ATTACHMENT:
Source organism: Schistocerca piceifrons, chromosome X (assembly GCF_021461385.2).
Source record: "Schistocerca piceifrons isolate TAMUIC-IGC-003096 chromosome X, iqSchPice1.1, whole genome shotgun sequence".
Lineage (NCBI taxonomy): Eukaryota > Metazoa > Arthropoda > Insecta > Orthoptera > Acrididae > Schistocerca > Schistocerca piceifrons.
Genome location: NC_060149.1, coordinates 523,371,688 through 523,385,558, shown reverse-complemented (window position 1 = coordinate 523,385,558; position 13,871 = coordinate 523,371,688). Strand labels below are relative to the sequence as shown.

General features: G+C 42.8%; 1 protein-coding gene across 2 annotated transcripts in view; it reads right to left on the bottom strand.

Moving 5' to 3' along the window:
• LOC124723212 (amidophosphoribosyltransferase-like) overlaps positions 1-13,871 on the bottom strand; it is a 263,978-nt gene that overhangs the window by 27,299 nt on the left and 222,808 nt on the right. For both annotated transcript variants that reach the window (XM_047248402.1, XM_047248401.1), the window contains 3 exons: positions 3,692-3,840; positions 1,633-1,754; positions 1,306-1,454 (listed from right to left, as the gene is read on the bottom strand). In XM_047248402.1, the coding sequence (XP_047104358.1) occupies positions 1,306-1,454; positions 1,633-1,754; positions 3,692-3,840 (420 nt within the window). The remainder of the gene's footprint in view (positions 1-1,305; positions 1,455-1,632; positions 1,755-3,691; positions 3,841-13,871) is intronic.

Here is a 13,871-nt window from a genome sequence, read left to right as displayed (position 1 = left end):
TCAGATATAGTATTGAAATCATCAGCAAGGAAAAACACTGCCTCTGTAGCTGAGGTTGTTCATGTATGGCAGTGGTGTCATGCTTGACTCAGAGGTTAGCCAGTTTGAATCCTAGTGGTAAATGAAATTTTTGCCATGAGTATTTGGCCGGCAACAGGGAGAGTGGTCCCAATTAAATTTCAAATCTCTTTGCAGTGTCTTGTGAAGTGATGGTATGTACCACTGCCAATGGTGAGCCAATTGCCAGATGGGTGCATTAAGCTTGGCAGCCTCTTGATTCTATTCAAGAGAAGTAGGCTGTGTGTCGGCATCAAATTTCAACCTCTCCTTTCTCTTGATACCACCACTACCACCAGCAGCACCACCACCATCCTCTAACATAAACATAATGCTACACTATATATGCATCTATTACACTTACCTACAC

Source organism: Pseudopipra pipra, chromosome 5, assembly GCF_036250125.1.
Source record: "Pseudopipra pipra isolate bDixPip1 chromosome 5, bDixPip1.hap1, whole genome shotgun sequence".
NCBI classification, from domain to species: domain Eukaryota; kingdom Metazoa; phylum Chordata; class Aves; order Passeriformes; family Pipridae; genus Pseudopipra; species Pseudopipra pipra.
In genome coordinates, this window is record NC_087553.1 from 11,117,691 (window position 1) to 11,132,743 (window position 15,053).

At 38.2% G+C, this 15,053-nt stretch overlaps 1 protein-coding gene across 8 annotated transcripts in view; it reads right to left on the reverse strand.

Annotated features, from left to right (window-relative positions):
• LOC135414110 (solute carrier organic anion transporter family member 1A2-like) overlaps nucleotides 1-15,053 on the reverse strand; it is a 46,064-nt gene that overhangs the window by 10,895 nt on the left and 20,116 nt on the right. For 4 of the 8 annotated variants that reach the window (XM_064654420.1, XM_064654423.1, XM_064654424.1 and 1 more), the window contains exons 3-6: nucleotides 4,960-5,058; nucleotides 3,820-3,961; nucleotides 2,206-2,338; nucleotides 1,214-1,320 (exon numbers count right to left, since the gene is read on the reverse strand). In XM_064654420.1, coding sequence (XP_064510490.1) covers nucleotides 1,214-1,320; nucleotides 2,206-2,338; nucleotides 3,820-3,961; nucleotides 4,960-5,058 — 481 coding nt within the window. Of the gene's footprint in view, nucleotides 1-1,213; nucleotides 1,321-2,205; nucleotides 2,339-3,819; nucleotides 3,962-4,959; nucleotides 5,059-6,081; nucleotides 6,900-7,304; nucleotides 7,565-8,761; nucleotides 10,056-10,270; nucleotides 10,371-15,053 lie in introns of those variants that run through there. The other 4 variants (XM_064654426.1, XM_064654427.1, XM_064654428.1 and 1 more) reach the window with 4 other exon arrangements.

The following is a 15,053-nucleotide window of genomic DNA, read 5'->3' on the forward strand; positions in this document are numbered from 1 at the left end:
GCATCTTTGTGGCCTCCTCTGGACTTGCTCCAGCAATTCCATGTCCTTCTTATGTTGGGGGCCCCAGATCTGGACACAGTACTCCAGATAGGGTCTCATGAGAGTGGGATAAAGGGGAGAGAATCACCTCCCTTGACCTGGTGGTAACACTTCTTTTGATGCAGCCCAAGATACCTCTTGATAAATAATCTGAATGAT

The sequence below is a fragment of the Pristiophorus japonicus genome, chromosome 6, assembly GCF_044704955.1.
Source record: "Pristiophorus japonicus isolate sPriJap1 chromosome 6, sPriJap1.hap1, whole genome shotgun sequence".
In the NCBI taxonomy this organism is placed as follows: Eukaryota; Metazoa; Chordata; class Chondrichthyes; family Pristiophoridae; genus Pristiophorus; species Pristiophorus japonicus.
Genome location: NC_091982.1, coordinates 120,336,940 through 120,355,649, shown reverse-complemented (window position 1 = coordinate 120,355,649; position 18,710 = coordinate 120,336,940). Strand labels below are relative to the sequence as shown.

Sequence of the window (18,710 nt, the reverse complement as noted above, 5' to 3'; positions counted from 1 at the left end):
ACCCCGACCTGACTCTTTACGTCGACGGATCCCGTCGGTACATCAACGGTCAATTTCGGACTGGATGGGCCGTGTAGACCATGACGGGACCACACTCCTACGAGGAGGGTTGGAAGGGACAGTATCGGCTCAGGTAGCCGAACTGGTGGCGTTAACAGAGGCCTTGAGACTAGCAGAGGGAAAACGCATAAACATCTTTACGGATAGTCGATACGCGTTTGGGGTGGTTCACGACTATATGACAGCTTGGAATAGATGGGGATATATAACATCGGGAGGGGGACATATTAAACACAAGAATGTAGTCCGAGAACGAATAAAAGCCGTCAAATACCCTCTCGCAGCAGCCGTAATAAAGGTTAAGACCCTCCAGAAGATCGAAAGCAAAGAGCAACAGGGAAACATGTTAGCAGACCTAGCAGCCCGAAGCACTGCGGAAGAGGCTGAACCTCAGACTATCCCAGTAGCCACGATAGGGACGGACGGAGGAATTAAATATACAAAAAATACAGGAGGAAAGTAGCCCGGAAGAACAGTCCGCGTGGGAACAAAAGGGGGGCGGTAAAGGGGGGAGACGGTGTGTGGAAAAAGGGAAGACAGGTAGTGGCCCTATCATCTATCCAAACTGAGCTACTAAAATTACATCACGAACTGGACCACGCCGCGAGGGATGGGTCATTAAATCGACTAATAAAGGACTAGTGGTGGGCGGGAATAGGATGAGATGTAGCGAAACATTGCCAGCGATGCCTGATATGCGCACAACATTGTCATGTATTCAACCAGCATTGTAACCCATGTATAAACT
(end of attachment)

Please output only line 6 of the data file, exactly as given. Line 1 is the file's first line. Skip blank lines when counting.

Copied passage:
Moving 5' to 3' along the window: